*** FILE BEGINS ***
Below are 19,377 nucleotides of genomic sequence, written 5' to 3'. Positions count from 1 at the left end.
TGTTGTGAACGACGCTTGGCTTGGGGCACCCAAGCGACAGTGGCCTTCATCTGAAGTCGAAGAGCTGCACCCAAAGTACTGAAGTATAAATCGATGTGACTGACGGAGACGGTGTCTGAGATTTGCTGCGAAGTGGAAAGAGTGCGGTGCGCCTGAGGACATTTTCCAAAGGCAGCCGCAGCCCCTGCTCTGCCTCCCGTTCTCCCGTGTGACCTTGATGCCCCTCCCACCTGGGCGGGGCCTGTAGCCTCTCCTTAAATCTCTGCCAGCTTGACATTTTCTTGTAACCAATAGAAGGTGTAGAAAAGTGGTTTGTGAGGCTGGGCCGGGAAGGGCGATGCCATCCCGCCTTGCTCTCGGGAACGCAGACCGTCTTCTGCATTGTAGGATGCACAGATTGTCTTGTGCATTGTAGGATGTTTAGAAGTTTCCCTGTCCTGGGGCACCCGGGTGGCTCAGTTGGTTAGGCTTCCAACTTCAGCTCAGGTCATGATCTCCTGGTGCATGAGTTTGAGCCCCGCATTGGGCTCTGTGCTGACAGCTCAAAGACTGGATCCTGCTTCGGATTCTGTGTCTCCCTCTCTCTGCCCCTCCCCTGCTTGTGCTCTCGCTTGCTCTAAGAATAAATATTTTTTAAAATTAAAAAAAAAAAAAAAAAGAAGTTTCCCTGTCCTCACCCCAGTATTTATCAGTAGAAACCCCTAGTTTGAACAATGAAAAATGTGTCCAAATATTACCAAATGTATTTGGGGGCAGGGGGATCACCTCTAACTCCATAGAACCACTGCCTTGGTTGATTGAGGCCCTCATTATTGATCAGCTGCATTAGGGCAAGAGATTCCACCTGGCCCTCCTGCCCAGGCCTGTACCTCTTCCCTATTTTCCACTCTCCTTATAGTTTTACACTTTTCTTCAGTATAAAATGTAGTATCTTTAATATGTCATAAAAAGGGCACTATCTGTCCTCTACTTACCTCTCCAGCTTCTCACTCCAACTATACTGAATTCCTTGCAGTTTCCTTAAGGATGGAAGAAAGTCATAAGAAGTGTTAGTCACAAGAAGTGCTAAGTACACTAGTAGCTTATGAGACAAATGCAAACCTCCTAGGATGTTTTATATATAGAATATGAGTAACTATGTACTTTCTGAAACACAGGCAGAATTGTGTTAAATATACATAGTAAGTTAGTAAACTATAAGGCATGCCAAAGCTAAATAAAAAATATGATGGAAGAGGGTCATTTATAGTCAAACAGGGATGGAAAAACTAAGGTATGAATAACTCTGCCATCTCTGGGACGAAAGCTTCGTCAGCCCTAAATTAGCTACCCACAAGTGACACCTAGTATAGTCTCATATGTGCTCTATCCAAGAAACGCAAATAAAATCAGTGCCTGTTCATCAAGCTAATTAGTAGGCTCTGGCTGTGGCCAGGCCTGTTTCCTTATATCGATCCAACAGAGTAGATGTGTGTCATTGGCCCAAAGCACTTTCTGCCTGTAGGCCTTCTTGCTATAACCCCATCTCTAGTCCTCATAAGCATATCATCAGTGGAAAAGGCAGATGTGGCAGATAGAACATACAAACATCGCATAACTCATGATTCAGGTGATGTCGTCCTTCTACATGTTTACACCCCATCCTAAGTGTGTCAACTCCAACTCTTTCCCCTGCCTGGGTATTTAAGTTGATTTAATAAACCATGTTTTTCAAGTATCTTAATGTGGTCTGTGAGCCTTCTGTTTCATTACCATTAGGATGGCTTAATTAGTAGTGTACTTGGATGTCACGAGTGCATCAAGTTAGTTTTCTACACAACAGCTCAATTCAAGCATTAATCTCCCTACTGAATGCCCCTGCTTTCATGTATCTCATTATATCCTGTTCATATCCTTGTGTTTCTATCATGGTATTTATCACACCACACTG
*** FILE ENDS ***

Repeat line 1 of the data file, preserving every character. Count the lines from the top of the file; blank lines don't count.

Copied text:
Below are 19,377 nucleotides of genomic sequence, written 5' to 3'. Positions count from 1 at the left end.